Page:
© The Financial Times Ltd 2013 FT and 'Financial Times' are trademarks of The Financial Times Ltd.
When I sneeze, people often say to me – I know not why – “bless you”. I do not reciprocate when others sneeze, for I refuse to subscribe to any form of superstition.
It follows that my well-wishers clearly are superstitious. Therefore, my exceptional politesse dictates that I ought to offer them a blessing whenever they expel extraneous sinal mucus.
But perhaps the whole of humankind believes that everyone else is superstitious and so this absurd tradition continues between people who ought to know better, each of them fearing that they will cause offence. It is an awful superstition-fearing spiral. How, dear economist, to break out of it?
There seem to be competing explanations for the “bless you” convention – that the sneeze has driven out an evil spirit, that the blessing wards off the bubonic plague, or even that a blessing restarts the heart after the sneeze stops it.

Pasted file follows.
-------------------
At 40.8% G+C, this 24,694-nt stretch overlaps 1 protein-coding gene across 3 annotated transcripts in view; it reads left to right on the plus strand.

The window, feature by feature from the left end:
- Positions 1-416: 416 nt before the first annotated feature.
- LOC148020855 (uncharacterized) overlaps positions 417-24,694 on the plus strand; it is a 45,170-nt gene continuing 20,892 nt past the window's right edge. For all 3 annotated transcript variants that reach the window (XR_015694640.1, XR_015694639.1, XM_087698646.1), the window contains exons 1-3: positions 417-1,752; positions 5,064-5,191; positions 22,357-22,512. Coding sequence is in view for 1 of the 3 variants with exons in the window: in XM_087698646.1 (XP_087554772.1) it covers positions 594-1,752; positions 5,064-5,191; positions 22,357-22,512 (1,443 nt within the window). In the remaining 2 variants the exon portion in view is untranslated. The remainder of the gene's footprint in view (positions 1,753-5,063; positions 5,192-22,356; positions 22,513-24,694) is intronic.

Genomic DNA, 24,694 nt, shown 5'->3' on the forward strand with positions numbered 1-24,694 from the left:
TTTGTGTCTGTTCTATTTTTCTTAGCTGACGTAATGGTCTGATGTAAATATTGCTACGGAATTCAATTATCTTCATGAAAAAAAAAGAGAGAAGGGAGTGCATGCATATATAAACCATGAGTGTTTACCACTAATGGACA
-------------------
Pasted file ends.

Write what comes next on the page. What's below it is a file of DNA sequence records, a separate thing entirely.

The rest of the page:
You conclude that anyone who says “bless you” either believes one of these things, or is indulging another person’s presumed superstition. A more likely explanation is that saying “bless you” sends a signal that you have noticed another person’s existence. It is a weak signal, but not saying “bless you” sends a strong signal that you do not care to acknowledge the presence of another human being.
Here is a parallel. When I wish a colleague “good morning” it is not because I believe doing so will cause a good morning to spring into existence. It is because not saying “good morning” is rude – doubly so if she has said “good morning” to me.
You seem a literal-minded fellow, Hugh. When you addressed me as “dear” economist, were you expressing romantic feelings for me? If so, I am afraid I have some bad news.
Questions to firstname.lastname@example.org
Copyright The Financial Times Limited 2013. You may share using our article tools.
Please don't cut articles from FT.com and redistribute by email or post to the web.